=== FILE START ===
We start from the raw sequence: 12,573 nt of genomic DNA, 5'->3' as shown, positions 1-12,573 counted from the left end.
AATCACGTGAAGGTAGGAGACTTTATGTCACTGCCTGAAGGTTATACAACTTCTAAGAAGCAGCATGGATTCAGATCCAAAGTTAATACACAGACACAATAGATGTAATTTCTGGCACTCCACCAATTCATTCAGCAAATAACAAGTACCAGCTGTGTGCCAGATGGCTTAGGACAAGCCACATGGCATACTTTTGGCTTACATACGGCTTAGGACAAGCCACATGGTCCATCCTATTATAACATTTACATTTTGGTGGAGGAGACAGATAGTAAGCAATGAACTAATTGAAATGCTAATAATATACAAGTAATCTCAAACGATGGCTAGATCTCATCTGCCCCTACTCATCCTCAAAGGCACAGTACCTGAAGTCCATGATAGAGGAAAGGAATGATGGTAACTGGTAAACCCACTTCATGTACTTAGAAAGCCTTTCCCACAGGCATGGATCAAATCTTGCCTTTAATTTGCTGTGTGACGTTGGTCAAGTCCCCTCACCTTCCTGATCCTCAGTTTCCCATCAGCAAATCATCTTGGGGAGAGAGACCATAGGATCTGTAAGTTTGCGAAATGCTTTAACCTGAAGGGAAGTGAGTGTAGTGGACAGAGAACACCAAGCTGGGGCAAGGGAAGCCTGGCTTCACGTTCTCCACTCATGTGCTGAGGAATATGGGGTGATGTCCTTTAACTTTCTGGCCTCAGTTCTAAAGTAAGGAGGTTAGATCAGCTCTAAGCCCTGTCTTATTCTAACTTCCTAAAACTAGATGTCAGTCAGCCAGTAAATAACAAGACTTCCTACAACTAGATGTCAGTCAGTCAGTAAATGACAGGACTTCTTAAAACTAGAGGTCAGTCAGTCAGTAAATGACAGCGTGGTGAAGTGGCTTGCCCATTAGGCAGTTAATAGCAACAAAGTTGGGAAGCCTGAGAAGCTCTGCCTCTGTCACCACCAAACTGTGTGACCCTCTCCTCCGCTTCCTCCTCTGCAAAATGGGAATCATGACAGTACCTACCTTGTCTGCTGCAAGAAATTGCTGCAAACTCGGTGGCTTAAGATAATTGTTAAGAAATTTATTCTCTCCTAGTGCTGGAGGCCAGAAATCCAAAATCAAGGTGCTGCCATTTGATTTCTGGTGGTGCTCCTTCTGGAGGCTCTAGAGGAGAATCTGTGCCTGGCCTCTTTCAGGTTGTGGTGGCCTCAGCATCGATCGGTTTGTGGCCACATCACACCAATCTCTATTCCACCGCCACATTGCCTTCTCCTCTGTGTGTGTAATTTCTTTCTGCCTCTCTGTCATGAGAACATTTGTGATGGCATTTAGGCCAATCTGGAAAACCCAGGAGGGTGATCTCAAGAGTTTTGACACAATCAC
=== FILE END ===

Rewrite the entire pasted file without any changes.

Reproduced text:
We start from the raw sequence: 12,573 nt of genomic DNA, 5'->3' as shown, positions 1-12,573 counted from the left end.
AATCACGTGAAGGTAGGAGACTTTATGTCACTGCCTGAAGGTTATACAACTTCTAAGAAGCAGCATGGATTCAGATCCAAAGTTAATACACAGACACAATAGATGTAATTTCTGGCACTCCACCAATTCATTCAGCAAATAACAAGTACCAGCTGTGTGCCAGATGGCTTAGGACAAGCCACATGGCATACTTTTGGCTTACATACGGCTTAGGACAAGCCACATGGTCCATCCTATTATAACATTTACATTTTGGTGGAGGAGACAGATAGTAAGCAATGAACTAATTGAAATGCTAATAATATACAAGTAATCTCAAACGATGGCTAGATCTCATCTGCCCCTACTCATCCTCAAAGGCACAGTACCTGAAGTCCATGATAGAGGAAAGGAATGATGGTAACTGGTAAACCCACTTCATGTACTTAGAAAGCCTTTCCCACAGGCATGGATCAAATCTTGCCTTTAATTTGCTGTGTGACGTTGGTCAAGTCCCCTCACCTTCCTGATCCTCAGTTTCCCATCAGCAAATCATCTTGGGGAGAGAGACCATAGGATCTGTAAGTTTGCGAAATGCTTTAACCTGAAGGGAAGTGAGTGTAGTGGACAGAGAACACCAAGCTGGGGCAAGGGAAGCCTGGCTTCACGTTCTCCACTCATGTGCTGAGGAATATGGGGTGATGTCCTTTAACTTTCTGGCCTCAGTTCTAAAGTAAGGAGGTTAGATCAGCTCTAAGCCCTGTCTTATTCTAACTTCCTAAAACTAGATGTCAGTCAGCCAGTAAATAACAAGACTTCCTACAACTAGATGTCAGTCAGTCAGTAAATGACAGGACTTCTTAAAACTAGAGGTCAGTCAGTCAGTAAATGACAGCGTGGTGAAGTGGCTTGCCCATTAGGCAGTTAATAGCAACAAAGTTGGGAAGCCTGAGAAGCTCTGCCTCTGTCACCACCAAACTGTGTGACCCTCTCCTCCGCTTCCTCCTCTGCAAAATGGGAATCATGACAGTACCTACCTTGTCTGCTGCAAGAAATTGCTGCAAACTCGGTGGCTTAAGATAATTGTTAAGAAATTTATTCTCTCCTAGTGCTGGAGGCCAGAAATCCAAAATCAAGGTGCTGCCATTTGATTTCTGGTGGTGCTCCTTCTGGAGGCTCTAGAGGAGAATCTGTGCCTGGCCTCTTTCAGGTTGTGGTGGCCTCAGCATCGATCGGTTTGTGGCCACATCACACCAATCTCTATTCCACCGCCACATTGCCTTCTCCTCTGTGTGTGTAATTTCTTTCTGCCTCTCTGTCATGAGAACATTTGTGATGGCATTTAGGCCAATCTGGAAAACCCAGGAGGGTGATCTCAAGAGTTTTGACACAATCAC